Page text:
On behalf of Stange Law Firm, PC posted in divorce on Wednesday, December 28, 2016.
When a Missouri couple decides to get a divorce, there is always a chance that things could get messy. While finances and marital property will be scrutinized, it is becoming increasingly more likely that electronic data may also be assessed. This electronic data may include tweets, texts, emails and social media posts.
Because online activity and electronic communications can have an impact on a marriage, it is not uncommon for these activities to be analyzed. In some cases, what is found can even have an impact on the divorce settlement negotiations. However, there is not necessarily much a person can do as deleting any posts, emails and pictures can be suspicious. They can also potentially be recovered, so deleting them in the first place often does not do much good.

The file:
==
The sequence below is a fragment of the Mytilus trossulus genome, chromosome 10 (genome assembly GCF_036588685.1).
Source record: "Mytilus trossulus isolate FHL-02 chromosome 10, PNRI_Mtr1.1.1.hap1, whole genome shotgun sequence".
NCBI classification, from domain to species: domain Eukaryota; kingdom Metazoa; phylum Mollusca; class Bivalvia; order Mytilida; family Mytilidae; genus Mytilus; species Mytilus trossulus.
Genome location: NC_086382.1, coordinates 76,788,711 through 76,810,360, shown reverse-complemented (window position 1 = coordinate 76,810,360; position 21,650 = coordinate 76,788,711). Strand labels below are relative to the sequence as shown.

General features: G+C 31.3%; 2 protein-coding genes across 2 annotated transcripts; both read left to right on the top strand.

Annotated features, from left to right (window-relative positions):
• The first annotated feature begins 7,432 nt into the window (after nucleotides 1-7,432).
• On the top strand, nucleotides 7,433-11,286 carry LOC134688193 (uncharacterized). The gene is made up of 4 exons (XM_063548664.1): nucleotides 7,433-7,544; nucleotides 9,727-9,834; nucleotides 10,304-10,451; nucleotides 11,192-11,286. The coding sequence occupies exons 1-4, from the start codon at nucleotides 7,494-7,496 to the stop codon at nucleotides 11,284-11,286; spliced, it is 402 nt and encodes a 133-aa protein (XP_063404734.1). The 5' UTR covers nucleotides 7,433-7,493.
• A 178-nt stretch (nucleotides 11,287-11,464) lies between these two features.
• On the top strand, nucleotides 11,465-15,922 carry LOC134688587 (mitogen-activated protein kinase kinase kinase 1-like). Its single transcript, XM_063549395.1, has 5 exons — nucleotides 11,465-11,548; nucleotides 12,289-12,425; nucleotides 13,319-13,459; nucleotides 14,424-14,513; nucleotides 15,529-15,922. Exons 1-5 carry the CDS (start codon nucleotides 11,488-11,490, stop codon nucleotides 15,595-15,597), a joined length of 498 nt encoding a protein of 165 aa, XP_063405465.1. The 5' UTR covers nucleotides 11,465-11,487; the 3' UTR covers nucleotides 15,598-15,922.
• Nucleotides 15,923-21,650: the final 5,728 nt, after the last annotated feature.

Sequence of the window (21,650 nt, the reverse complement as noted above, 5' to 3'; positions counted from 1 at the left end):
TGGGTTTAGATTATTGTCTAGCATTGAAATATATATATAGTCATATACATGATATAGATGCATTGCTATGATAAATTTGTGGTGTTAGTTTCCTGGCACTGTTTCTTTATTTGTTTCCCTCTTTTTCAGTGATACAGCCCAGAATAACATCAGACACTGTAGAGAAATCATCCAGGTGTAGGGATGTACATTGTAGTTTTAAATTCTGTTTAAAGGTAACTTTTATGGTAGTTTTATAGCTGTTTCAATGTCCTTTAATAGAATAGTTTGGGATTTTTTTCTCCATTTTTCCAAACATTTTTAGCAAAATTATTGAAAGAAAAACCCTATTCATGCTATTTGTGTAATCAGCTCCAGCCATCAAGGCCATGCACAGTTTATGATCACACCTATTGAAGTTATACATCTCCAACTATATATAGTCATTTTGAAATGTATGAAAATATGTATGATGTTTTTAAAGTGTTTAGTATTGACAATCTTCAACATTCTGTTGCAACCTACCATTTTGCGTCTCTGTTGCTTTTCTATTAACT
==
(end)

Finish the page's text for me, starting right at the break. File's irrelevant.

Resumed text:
Even though the delve into electronic communications and online activity can feel like an invasion of privacy, there are a few things people can do. First, they can limit their online activity. This may include deactivating Facebook accounts or just posting less. They should also change their passwords and security questions. Finally, they should keep control of their electronic devices, turn off automatic syncing and turn off any location trackers. People going through a divorce may also wish to open a new email account to keep their personal business more protected.
When a couple is facing the end of a marriage, anger can make it difficult to finalize the divorce quickly. It could also lead individuals to hide money or marital property from their estranged spouse. A family law attorney may gather a variety of evidence, including electronic communication and online activity, to demonstrate that the other party is actively attempting to avoid dividing assets. If there is evidence, the attorney may be able to negotiate a more favorable divorce settlement.